All about Roses in Colorado

Posted by gardensoul on April - 21 - 2013

Rose Olympiad varietyRoses are one of the most popular flowers in the world.  We love their beautiful display and fragrance, often choosing roses at the florist to mark important events or holidays in our lives.  It’s natural to want to grow these shrubs in our home landscape.  Colorado weather offers some challenges.  Here are some tips to make your rose growing experience a positive one!

  • Requirements
    • At least 6 hours of direct sunlight (preferably morning sun)
    • Location where roots don’t compete with shrubs or trees)
    • Prune in spring (last week in April or first week in May)
    • Fertilize 3 times with balanced fertilizer
      • Late April to mid-May
      • Mid-May
      • Late July
    • Water well, especially after fertilizing, in hot weather or drying winds (2″ per week or 2-3 times/week in hottest weather)
    • Soil pH of 6.5
    • Winter watering and protection (plant hybrid tea graft below soil level)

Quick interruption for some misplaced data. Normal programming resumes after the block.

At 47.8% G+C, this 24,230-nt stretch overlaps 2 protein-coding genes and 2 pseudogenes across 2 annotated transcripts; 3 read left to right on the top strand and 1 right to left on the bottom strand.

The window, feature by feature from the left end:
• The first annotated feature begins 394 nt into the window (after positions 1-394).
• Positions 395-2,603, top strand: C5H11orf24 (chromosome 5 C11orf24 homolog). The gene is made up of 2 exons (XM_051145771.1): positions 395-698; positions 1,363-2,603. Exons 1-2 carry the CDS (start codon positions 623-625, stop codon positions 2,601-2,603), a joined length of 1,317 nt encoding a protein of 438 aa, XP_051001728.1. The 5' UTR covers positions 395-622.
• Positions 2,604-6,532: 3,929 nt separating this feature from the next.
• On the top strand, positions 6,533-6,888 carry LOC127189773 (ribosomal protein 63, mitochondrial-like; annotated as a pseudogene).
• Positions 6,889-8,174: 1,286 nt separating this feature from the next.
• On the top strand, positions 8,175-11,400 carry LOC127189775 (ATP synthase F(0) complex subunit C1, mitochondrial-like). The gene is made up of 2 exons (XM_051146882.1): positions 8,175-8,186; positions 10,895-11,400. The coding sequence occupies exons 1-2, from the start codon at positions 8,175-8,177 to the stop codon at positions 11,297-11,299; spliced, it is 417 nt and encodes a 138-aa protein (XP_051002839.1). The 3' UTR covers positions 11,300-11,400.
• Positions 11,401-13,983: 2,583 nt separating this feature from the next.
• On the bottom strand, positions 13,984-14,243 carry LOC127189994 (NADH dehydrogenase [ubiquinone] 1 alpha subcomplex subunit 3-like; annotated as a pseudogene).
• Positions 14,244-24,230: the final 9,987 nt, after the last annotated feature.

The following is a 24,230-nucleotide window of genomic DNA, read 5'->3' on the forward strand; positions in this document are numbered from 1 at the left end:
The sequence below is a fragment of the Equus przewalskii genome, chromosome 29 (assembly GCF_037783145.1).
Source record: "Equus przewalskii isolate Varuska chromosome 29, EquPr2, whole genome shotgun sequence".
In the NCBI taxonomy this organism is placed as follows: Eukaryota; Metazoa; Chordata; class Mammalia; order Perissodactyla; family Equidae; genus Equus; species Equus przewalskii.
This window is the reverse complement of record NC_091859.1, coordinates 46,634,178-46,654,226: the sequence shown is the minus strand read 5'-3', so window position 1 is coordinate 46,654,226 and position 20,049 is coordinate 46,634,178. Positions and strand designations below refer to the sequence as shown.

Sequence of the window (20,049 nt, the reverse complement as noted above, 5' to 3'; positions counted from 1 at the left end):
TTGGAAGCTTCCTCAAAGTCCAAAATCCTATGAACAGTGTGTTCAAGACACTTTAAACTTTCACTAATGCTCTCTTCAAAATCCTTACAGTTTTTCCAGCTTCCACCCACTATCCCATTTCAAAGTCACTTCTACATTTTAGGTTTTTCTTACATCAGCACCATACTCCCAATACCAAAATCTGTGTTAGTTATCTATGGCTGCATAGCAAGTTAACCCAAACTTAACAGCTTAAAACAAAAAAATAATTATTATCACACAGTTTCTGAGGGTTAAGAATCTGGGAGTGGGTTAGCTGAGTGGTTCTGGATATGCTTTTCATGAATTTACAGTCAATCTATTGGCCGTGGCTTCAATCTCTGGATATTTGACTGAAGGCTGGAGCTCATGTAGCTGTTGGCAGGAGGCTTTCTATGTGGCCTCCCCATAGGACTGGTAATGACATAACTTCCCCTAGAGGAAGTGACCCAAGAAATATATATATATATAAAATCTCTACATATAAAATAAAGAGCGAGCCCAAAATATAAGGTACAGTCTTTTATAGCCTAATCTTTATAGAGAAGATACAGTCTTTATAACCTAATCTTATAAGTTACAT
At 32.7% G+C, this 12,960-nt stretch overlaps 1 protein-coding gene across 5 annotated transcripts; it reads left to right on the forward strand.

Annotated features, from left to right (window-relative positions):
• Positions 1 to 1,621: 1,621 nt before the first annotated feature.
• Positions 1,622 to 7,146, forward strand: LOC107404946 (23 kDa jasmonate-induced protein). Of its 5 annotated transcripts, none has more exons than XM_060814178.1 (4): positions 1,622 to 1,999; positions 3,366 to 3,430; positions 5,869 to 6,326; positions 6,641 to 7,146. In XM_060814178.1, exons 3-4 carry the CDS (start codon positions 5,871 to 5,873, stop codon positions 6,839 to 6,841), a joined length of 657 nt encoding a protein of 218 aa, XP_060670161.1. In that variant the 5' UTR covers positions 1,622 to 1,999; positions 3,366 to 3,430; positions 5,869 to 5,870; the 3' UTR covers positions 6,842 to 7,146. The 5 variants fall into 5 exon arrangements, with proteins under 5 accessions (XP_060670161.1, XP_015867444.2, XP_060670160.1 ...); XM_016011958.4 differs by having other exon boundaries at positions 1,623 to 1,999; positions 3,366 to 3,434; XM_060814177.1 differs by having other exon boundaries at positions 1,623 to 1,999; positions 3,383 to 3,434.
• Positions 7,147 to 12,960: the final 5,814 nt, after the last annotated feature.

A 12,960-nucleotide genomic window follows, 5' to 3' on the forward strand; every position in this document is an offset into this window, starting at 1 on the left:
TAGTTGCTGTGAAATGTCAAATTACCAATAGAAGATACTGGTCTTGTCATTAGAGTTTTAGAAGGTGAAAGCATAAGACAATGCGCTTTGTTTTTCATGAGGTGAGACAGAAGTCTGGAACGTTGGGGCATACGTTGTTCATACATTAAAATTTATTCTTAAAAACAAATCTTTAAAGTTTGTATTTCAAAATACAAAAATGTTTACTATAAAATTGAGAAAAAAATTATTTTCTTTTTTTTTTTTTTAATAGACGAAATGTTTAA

• Deadhead to encourage blooming, cut hybrid teas to next five-leaflet on stem
  • Best advice and reference for growing roses in Colorado
  • Roses are categorized into 5 groups
    • Hybrid Teas (Florist-type roses, repeat bloomer, single bloom per stem)
    • Grandiflora (True American category, repeat bloomer, smaller blooms in clusters, can cut individuals in cluster)
    • Floribunda (Medium to small blooms in clusters, continuous bloom, easier to grow, for mass effect rather than cutting)
    • Polyantha (Parent of Floribunda, smaller, very hardy, extremely free-flowering for small spaces and gardens)
    • Miniature (Refers to the size of the bloom, constant bloomers with plant size ranging from 5-8 inches for micro-minis up to the larger 18-24 inch plants. Can be grown in containers or garden beds.  Good for cutting)
    • Mini-flora (New category, roses intermediate in bloom)
    • Climbing (Long arching canes, bloom once in spring with intermittent bloom into fall)
    • Shrub (Very popular, diverse ease-of-care group for informal masses of color)
    • Species (Wild rose appearance usually with rose hips into the winter)
    • Old Garden Roses (Precede modern roses, diverse, some disease prone while others are tough and easy to care for)